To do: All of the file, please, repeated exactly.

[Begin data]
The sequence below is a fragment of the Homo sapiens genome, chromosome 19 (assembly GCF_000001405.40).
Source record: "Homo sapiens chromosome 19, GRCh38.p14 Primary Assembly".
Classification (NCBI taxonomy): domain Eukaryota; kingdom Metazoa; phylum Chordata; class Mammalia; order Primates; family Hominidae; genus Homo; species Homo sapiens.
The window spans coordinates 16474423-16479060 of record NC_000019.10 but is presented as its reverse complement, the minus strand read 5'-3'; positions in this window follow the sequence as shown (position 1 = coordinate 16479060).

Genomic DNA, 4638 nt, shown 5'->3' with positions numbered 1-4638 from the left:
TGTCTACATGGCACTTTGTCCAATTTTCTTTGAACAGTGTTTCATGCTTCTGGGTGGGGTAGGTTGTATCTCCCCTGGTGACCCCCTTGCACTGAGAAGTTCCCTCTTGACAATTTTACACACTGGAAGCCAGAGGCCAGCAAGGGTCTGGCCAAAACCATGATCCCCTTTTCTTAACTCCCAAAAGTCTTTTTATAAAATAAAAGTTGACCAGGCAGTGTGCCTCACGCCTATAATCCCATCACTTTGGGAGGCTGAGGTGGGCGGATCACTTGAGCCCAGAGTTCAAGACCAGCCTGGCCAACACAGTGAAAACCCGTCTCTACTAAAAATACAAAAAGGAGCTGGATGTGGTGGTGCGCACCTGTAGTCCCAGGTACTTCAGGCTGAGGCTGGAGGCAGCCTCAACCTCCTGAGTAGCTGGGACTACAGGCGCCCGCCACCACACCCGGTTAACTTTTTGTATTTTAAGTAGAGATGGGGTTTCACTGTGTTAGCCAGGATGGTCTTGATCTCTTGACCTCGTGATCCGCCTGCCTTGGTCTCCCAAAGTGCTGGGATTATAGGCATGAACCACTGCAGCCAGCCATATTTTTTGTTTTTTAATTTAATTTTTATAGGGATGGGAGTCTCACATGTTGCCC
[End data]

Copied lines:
The sequence below is a fragment of the Homo sapiens genome, chromosome 19 (assembly GCF_000001405.40).
Source record: "Homo sapiens chromosome 19, GRCh38.p14 Primary Assembly".
Classification (NCBI taxonomy): domain Eukaryota; kingdom Metazoa; phylum Chordata; class Mammalia; order Primates; family Hominidae; genus Homo; species Homo sapiens.
The window spans coordinates 16474423-16479060 of record NC_000019.10 but is presented as its reverse complement, the minus strand read 5'-3'; positions in this window follow the sequence as shown (position 1 = coordinate 16479060).

Genomic DNA, 4638 nt, shown 5'->3' with positions numbered 1-4638 from the left:
TGTCTACATGGCACTTTGTCCAATTTTCTTTGAACAGTGTTTCATGCTTCTGGGTGGGGTAGGTTGTATCTCCCCTGGTGACCCCCTTGCACTGAGAAGTTCCCTCTTGACAATTTTACACACTGGAAGCCAGAGGCCAGCAAGGGTCTGGCCAAAACCATGATCCCCTTTTCTTAACTCCCAAAAGTCTTTTTATAAAATAAAAGTTGACCAGGCAGTGTGCCTCACGCCTATAATCCCATCACTTTGGGAGGCTGAGGTGGGCGGATCACTTGAGCCCAGAGTTCAAGACCAGCCTGGCCAACACAGTGAAAACCCGTCTCTACTAAAAATACAAAAAGGAGCTGGATGTGGTGGTGCGCACCTGTAGTCCCAGGTACTTCAGGCTGAGGCTGGAGGCAGCCTCAACCTCCTGAGTAGCTGGGACTACAGGCGCCCGCCACCACACCCGGTTAACTTTTTGTATTTTAAGTAGAGATGGGGTTTCACTGTGTTAGCCAGGATGGTCTTGATCTCTTGACCTCGTGATCCGCCTGCCTTGGTCTCCCAAAGTGCTGGGATTATAGGCATGAACCACTGCAGCCAGCCATATTTTTTGTTTTTTAATTTAATTTTTATAGGGATGGGAGTCTCACATGTTGCCC